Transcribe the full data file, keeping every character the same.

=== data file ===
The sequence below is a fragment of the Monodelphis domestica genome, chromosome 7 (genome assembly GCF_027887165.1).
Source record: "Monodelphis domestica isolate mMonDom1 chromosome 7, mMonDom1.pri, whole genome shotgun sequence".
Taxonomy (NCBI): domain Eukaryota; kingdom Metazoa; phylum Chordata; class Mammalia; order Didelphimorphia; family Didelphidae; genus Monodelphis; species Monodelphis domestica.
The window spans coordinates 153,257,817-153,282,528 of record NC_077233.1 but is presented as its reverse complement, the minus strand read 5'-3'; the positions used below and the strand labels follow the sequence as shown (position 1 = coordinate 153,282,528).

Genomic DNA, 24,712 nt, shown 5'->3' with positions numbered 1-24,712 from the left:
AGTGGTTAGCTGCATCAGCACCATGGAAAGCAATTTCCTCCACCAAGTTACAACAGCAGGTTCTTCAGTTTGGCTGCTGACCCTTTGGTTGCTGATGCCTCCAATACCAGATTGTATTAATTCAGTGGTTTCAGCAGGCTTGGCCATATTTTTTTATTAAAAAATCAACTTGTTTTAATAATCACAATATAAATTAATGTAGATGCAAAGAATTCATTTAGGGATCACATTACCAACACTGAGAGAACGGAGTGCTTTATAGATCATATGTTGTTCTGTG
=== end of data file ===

The sequence below is a fragment of the Monodelphis domestica genome, chromosome 7 (genome assembly GCF_027887165.1).
Source record: "Monodelphis domestica isolate mMonDom1 chromosome 7, mMonDom1.pri, whole genome shotgun sequence".
Taxonomy (NCBI): domain Eukaryota; kingdom Metazoa; phylum Chordata; class Mammalia; order Didelphimorphia; family Didelphidae; genus Monodelphis; species Monodelphis domestica.
The window spans coordinates 153,257,817-153,282,528 of record NC_077233.1 but is presented as its reverse complement, the minus strand read 5'-3'; the positions used below and the strand labels follow the sequence as shown (position 1 = coordinate 153,282,528).

Genomic DNA, 24,712 nt, shown 5'->3' with positions numbered 1-24,712 from the left:
AGTGGTTAGCTGCATCAGCACCATGGAAAGCAATTTCCTCCACCAAGTTACAACAGCAGGTTCTTCAGTTTGGCTGCTGACCCTTTGGTTGCTGATGCCTCCAATACCAGATTGTATTAATTCAGTGGTTTCAGCAGGCTTGGCCATATTTTTTTATTAAAAAATCAACTTGTTTTAATAATCACAATATAAATTAATGTAGATGCAAAGAATTCATTTAGGGATCACATTACCAACACTGAGAGAACGGAGTGCTTTATAGATCATATGTTGTTCTGTG